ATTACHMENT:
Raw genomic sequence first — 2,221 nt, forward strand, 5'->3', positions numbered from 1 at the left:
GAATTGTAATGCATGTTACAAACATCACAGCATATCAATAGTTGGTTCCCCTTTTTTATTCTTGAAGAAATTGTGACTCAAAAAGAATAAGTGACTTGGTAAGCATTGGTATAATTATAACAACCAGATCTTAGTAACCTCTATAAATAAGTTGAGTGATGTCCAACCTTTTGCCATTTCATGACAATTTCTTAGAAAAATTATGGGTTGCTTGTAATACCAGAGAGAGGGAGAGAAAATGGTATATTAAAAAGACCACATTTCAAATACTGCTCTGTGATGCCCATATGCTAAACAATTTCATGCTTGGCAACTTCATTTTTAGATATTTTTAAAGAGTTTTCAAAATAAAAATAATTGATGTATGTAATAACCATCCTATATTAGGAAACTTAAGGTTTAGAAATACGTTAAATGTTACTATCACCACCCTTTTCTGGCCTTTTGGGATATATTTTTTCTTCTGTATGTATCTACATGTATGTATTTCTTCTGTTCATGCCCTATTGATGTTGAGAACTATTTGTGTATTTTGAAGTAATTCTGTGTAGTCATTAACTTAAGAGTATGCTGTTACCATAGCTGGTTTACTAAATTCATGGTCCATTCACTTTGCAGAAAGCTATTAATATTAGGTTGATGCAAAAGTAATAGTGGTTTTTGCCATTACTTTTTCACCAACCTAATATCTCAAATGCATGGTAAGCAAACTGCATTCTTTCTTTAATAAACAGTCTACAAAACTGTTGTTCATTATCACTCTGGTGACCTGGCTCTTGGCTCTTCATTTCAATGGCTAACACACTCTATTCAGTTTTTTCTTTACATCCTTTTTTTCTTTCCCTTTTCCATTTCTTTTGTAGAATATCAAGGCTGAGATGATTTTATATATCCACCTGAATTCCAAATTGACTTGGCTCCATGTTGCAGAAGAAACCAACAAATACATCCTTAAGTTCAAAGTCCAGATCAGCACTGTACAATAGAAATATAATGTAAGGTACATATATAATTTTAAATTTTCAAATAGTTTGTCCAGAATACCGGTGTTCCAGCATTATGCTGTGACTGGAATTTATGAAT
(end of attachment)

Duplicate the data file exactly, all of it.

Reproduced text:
Raw genomic sequence first — 2,221 nt, forward strand, 5'->3', positions numbered from 1 at the left:
GAATTGTAATGCATGTTACAAACATCACAGCATATCAATAGTTGGTTCCCCTTTTTTATTCTTGAAGAAATTGTGACTCAAAAAGAATAAGTGACTTGGTAAGCATTGGTATAATTATAACAACCAGATCTTAGTAACCTCTATAAATAAGTTGAGTGATGTCCAACCTTTTGCCATTTCATGACAATTTCTTAGAAAAATTATGGGTTGCTTGTAATACCAGAGAGAGGGAGAGAAAATGGTATATTAAAAAGACCACATTTCAAATACTGCTCTGTGATGCCCATATGCTAAACAATTTCATGCTTGGCAACTTCATTTTTAGATATTTTTAAAGAGTTTTCAAAATAAAAATAATTGATGTATGTAATAACCATCCTATATTAGGAAACTTAAGGTTTAGAAATACGTTAAATGTTACTATCACCACCCTTTTCTGGCCTTTTGGGATATATTTTTTCTTCTGTATGTATCTACATGTATGTATTTCTTCTGTTCATGCCCTATTGATGTTGAGAACTATTTGTGTATTTTGAAGTAATTCTGTGTAGTCATTAACTTAAGAGTATGCTGTTACCATAGCTGGTTTACTAAATTCATGGTCCATTCACTTTGCAGAAAGCTATTAATATTAGGTTGATGCAAAAGTAATAGTGGTTTTTGCCATTACTTTTTCACCAACCTAATATCTCAAATGCATGGTAAGCAAACTGCATTCTTTCTTTAATAAACAGTCTACAAAACTGTTGTTCATTATCACTCTGGTGACCTGGCTCTTGGCTCTTCATTTCAATGGCTAACACACTCTATTCAGTTTTTTCTTTACATCCTTTTTTTCTTTCCCTTTTCCATTTCTTTTGTAGAATATCAAGGCTGAGATGATTTTATATATCCACCTGAATTCCAAATTGACTTGGCTCCATGTTGCAGAAGAAACCAACAAATACATCCTTAAGTTCAAAGTCCAGATCAGCACTGTACAATAGAAATATAATGTAAGGTACATATATAATTTTAAATTTTCAAATAGTTTGTCCAGAATACCGGTGTTCCAGCATTATGCTGTGACTGGAATTTATGAAT